COFFEE AND DANISH HELL: National ID system cockup forces insecure Java on Danes
Enjoy your gaping holes if you wanna bank, email, etc
A bungled IT upgrade has downed Denmark's universal NemID login system, forcing people to stay on an insecure version of Java if they want to carry out online banking, check their insurance, or retrieve tax return information.
Problems with NemID were first reported on Tuesday, and on Thursday the NATS IT consultancy behind the system said Danes wouldn't be able to use both the latest patched version of Java and NemID until Friday.
NemID is a single login for services from private banking and email to insurance services, local council services. It consists of a user ID, a password, and a code card that generates a one-time key.
The system was developed through a collaboration between the state and the banking sector, and reaches into "hundreds" of bank and public IT systems. And, to the no-doubt dismay of Reg readers, it relies on Java.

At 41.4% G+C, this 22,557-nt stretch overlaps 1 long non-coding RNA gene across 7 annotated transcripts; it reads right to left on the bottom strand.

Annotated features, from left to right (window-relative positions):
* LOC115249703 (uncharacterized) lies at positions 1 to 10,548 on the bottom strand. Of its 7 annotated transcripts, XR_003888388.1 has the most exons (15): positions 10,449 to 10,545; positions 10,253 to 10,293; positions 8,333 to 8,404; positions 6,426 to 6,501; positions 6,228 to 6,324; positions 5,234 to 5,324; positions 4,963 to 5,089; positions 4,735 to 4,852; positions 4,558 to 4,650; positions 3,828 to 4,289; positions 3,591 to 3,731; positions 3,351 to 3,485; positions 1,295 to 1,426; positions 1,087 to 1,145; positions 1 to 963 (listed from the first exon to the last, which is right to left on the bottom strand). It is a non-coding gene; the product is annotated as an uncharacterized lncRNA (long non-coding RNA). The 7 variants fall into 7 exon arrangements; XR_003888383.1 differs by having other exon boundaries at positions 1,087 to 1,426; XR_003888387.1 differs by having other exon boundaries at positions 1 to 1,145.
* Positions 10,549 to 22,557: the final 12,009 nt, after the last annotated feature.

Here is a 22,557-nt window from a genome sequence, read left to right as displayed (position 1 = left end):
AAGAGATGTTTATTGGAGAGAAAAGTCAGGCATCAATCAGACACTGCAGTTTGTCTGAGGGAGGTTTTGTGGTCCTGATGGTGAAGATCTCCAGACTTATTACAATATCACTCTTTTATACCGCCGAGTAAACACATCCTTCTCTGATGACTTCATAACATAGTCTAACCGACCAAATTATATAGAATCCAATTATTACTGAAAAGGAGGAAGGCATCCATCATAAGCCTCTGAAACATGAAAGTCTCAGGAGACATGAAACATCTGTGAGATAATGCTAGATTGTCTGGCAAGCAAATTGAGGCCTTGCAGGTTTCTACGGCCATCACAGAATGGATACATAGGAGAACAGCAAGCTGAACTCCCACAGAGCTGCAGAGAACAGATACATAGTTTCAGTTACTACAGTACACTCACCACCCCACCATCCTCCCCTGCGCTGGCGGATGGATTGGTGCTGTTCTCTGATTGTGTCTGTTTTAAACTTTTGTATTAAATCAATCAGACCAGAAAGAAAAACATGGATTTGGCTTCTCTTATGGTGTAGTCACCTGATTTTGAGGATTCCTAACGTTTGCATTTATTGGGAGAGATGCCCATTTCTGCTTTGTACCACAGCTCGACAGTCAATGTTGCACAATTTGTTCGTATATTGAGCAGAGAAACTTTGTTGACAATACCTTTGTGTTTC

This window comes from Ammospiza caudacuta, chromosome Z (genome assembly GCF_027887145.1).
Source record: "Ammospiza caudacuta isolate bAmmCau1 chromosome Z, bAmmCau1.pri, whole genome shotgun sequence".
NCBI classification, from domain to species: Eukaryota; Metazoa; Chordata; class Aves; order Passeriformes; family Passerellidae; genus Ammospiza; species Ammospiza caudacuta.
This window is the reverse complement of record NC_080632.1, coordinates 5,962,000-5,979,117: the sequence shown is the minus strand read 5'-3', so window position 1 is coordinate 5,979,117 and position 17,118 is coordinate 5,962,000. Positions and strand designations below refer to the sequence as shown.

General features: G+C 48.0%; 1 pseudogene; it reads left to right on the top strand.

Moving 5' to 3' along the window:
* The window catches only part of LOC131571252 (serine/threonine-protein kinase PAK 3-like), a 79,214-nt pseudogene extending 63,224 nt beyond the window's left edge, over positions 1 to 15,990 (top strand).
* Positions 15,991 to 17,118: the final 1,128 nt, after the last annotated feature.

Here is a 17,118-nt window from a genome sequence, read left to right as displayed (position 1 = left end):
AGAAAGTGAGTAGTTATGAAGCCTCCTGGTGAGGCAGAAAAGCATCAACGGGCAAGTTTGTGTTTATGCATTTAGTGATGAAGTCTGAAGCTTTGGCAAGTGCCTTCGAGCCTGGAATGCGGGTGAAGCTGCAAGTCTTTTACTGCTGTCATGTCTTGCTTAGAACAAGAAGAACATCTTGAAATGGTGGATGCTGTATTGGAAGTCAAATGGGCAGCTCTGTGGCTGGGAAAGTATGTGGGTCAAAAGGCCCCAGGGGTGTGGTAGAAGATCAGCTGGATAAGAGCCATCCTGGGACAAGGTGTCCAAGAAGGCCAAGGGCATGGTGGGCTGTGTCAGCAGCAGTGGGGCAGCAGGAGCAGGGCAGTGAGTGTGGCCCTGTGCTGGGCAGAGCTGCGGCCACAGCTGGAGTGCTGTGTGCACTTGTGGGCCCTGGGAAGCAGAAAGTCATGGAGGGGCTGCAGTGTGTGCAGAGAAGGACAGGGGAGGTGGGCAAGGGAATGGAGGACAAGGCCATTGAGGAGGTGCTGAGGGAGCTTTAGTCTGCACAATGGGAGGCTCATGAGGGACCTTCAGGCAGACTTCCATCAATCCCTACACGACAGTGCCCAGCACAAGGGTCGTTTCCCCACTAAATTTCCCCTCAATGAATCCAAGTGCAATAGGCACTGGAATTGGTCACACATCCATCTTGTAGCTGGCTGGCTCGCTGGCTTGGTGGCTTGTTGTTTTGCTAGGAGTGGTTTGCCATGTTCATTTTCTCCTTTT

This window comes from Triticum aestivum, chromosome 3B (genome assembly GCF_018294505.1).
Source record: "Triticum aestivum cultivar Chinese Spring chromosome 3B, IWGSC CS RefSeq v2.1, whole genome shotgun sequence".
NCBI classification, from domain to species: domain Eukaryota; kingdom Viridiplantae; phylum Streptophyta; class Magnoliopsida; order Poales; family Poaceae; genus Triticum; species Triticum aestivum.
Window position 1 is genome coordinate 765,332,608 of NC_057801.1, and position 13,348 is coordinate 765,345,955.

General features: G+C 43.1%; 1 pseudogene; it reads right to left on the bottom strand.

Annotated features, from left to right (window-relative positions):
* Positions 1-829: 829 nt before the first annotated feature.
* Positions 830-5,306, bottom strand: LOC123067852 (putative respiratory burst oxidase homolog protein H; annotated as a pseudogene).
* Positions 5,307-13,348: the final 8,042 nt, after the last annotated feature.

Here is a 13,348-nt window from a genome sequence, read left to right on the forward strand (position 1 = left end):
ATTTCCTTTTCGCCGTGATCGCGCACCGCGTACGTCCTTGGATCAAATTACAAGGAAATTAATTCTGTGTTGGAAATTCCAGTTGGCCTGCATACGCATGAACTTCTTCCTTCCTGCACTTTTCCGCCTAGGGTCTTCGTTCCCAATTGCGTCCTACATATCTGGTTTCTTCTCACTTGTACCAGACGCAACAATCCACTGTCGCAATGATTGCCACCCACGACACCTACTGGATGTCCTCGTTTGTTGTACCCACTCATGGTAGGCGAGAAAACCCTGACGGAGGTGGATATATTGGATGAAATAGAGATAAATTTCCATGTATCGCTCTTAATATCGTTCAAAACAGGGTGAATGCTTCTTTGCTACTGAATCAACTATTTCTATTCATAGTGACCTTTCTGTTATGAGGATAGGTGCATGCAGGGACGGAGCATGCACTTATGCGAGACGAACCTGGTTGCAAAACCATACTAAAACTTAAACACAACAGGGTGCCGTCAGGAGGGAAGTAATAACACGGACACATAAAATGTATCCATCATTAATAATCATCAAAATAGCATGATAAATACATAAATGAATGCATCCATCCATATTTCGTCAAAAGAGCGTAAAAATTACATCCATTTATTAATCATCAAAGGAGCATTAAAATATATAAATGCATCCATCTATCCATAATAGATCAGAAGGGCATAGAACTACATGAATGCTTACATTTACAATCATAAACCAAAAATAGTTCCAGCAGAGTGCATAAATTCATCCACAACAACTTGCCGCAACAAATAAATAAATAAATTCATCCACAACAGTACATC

Java Update 45 was released on Tuesday, bringing with it a whopping 51 security bug fixes for the still widely used platform.
A dozen of these vulnerabilities merited the most severe CVSSv2 score of 10, meaning they could be used "to take full control over the attacked machine over the network without requiring authentication."
So, the Danes are faced with a conundrum: upgrade and lose access to critical public and private online services, or don't upgrade and keep their computers open to some potentially very serious security flaws.
Citizens who have already upgraded to Java 7 Update 45 are recommended to fully uninstall Java then reinstall Java 7 Update 40 for the insecure software to let them access their public services.
The problem for this doesn't lie with Oracle, but rather with the integrator NATS, which seems to have bungled support for the new patch. ®
Sponsored: Network DDoS protection